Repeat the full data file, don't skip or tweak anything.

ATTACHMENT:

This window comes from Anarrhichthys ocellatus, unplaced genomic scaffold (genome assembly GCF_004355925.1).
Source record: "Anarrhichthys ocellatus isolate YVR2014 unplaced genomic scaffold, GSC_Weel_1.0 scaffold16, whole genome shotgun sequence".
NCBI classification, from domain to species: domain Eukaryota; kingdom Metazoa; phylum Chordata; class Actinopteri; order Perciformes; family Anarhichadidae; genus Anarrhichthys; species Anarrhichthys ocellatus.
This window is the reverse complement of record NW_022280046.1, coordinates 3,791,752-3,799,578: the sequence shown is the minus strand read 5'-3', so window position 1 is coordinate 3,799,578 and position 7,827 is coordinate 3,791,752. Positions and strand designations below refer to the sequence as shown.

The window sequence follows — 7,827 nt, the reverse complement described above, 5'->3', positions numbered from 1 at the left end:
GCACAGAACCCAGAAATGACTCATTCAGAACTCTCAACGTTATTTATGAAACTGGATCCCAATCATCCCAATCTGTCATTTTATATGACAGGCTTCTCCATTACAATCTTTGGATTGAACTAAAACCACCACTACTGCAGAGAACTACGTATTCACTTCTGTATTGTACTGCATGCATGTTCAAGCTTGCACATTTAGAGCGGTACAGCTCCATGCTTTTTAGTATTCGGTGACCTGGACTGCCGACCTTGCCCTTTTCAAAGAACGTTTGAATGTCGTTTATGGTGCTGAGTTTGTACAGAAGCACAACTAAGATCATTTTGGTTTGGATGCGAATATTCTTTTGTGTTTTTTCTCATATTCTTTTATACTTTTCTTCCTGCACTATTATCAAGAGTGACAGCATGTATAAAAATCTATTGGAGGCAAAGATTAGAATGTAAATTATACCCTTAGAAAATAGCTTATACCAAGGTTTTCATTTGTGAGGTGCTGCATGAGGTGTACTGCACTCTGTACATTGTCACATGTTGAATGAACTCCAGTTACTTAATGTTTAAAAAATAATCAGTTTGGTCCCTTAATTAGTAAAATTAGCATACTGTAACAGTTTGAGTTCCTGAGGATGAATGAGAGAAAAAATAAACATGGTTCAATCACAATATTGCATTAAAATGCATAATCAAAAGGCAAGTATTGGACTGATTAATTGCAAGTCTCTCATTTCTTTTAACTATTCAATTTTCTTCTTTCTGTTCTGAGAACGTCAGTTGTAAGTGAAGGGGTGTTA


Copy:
This window comes from Anarrhichthys ocellatus, unplaced genomic scaffold (genome assembly GCF_004355925.1).
Source record: "Anarrhichthys ocellatus isolate YVR2014 unplaced genomic scaffold, GSC_Weel_1.0 scaffold16, whole genome shotgun sequence".
NCBI classification, from domain to species: domain Eukaryota; kingdom Metazoa; phylum Chordata; class Actinopteri; order Perciformes; family Anarhichadidae; genus Anarrhichthys; species Anarrhichthys ocellatus.
This window is the reverse complement of record NW_022280046.1, coordinates 3,791,752-3,799,578: the sequence shown is the minus strand read 5'-3', so window position 1 is coordinate 3,799,578 and position 7,827 is coordinate 3,791,752. Positions and strand designations below refer to the sequence as shown.

The window sequence follows — 7,827 nt, the reverse complement described above, 5'->3', positions numbered from 1 at the left end:
GCACAGAACCCAGAAATGACTCATTCAGAACTCTCAACGTTATTTATGAAACTGGATCCCAATCATCCCAATCTGTCATTTTATATGACAGGCTTCTCCATTACAATCTTTGGATTGAACTAAAACCACCACTACTGCAGAGAACTACGTATTCACTTCTGTATTGTACTGCATGCATGTTCAAGCTTGCACATTTAGAGCGGTACAGCTCCATGCTTTTTAGTATTCGGTGACCTGGACTGCCGACCTTGCCCTTTTCAAAGAACGTTTGAATGTCGTTTATGGTGCTGAGTTTGTACAGAAGCACAACTAAGATCATTTTGGTTTGGATGCGAATATTCTTTTGTGTTTTTTCTCATATTCTTTTATACTTTTCTTCCTGCACTATTATCAAGAGTGACAGCATGTATAAAAATCTATTGGAGGCAAAGATTAGAATGTAAATTATACCCTTAGAAAATAGCTTATACCAAGGTTTTCATTTGTGAGGTGCTGCATGAGGTGTACTGCACTCTGTACATTGTCACATGTTGAATGAACTCCAGTTACTTAATGTTTAAAAAATAATCAGTTTGGTCCCTTAATTAGTAAAATTAGCATACTGTAACAGTTTGAGTTCCTGAGGATGAATGAGAGAAAAAATAAACATGGTTCAATCACAATATTGCATTAAAATGCATAATCAAAAGGCAAGTATTGGACTGATTAATTGCAAGTCTCTCATTTCTTTTAACTATTCAATTTTCTTCTTTCTGTTCTGAGAACGTCAGTTGTAAGTGAAGGGGTGTTA